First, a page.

Three key areas will be the focus on our interventions in the directive, namely: the prevention of HIV infection through information and behaviour change communication; protection of the rights of those affected by HIV/AIDS; and the care for Bank staff and their dependents affected or infected by HIV/AIDS. I take this directive very seriously and I and senior management will follow up on it.
Managers and supervisors must take the lead in empowering themselves with HIV/AIDS knowledge so that we can lead by example. We need to know how to deal with staff with empathy and care.
Our behaviour needs to be consistent with appropriate national and international laws so all employees, regardless of their HIV status, can be treated with dignity.
Regular updates on HIV/AIDS knowledge must be imparted to all staff and families in order to encourage positive behaviour for healthier and safe lives.
HIV/AIDS silence must be broken at our workplace. Let us encourage open dialogue amongst ourselves.
We need to articulate more options for HIV/AIDS treatment and care for our community, both in Tunis (TRA) and in the field offices for which we are in the process of building appropriate in-house capacity. We are emphasizing the use of existing health systems in host countries and already discussions are ongoing to sign an agreement with the Tunisian Ministry of Health to create a team of HIV/AIDS specialists who will provide comprehensive HIV/AIDS testing, treatment and psychosocial care for the Bank community. I would like to assure you all that I have given instructions to management to ensure strict confidentiality and professionalism to all providers we will work with us.
Support active participation of persons living with HIV/AIDS and other partners. I would like us to reach a stage where we have people living openly with HIV/AIDS at AfDB without any fear, as do our colleagues in other organizations.
As you know, the state of health systems in many of our countries today is less than acceptable and is a major impediment to our development. The reality in most countries is that health systems are characterized by inadequate or currently over-used and dilapidated facilities; weak supply systems with frequent breakdowns in availability of essential drugs and limited numbers of well-trained and well paid health workers, particularly at the district level. A lot remains to be done! If we are to have optimal health systems that provide services to all those who need them and be able to scale up HIV prevention, care and treatment services, it is an essential determinant in the progress towards meeting the millennium development goals.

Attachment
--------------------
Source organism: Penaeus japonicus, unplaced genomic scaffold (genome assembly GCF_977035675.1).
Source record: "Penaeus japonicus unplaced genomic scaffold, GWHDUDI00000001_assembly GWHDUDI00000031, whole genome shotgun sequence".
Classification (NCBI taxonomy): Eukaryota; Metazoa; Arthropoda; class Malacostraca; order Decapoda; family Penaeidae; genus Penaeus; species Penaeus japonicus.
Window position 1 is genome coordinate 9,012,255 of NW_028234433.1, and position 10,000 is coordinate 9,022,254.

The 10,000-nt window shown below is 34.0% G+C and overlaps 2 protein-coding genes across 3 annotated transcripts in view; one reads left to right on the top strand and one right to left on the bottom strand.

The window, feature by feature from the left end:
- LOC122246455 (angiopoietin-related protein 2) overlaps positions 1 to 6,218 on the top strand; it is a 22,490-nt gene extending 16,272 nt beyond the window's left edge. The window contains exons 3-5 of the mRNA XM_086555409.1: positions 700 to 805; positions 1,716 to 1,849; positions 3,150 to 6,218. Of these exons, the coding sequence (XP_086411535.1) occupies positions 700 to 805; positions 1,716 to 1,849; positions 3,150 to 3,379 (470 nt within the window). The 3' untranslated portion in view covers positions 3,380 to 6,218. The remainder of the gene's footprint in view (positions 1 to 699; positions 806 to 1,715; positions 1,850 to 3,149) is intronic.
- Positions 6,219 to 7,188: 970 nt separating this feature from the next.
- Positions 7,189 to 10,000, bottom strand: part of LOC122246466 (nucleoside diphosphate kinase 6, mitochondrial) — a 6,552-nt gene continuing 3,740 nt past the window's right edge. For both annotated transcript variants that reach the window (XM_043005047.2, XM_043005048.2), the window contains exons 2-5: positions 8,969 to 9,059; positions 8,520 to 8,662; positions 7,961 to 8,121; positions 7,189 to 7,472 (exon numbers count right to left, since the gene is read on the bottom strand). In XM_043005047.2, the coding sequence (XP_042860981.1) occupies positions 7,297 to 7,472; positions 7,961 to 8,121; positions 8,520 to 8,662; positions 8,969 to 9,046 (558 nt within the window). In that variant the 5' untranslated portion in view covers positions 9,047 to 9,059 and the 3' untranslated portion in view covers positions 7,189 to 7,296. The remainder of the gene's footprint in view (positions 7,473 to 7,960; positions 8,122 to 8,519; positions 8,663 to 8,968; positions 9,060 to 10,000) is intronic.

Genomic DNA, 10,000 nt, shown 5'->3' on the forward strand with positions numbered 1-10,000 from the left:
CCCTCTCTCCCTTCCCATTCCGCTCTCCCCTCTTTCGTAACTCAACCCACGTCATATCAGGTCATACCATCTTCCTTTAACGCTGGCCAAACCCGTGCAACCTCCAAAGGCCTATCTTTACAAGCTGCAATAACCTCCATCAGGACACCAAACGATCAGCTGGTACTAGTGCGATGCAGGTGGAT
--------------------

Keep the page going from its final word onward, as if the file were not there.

Recognizing the need to better support countries in the fight against HIV/AIDS, the Bank is managing its existing portfolio by providing selective support in coordination and complementarity with other partners. This means:
- Supporting health systems and country capacity for service delivery within a broader health sector support;
- Focusing support to mainstreaming HIV/AIDS activities in core priority non-health sectors – such as education, infrastructure, water and agriculture – whose activities have the greatest potential impact on the epidemic;
- Supporting countries to build national planning capacities for RMCs in order to ensure integration of appropriate HIV/AIDS efforts into RMCs’ development agenda;
- Assisting countries to better access and utilize resources from increasingly important vertical funds such as The Global Fund and philanthropic organizations such as the Melinda & Bill Gates Foundation; and
- Forging effective partnerships with other development partners in support of countries.
This is a time of much possibility. We can turn Africa around. Remarkable progress is being made wherever political leadership supports the health sector through a multi-sectoral response. Where there is a strong coordination and wider community engagement we can be successful in combating HIV/AIDS. We have extraordinary challenges, but we also have extraordinary opportunities! Therefore, I call upon our countries to:
- Demonstrate leadership and vision for the national ownership based on Universal Declaration Of Human Rights;
- Forge strategic partnerships with all stakeholders;
- Continue to allocate adequate resources in national budgets to the health sector in line with the commitments made in Abuja Declarations on HIV/AIDS, TB and other infectious diseases; and
- Strengthen health systems to cope with the increasing needs of populations, including addressing the health workforce to meet these and other emerging health crises.
Together we can make a difference. Together we can build a generation without AIDS.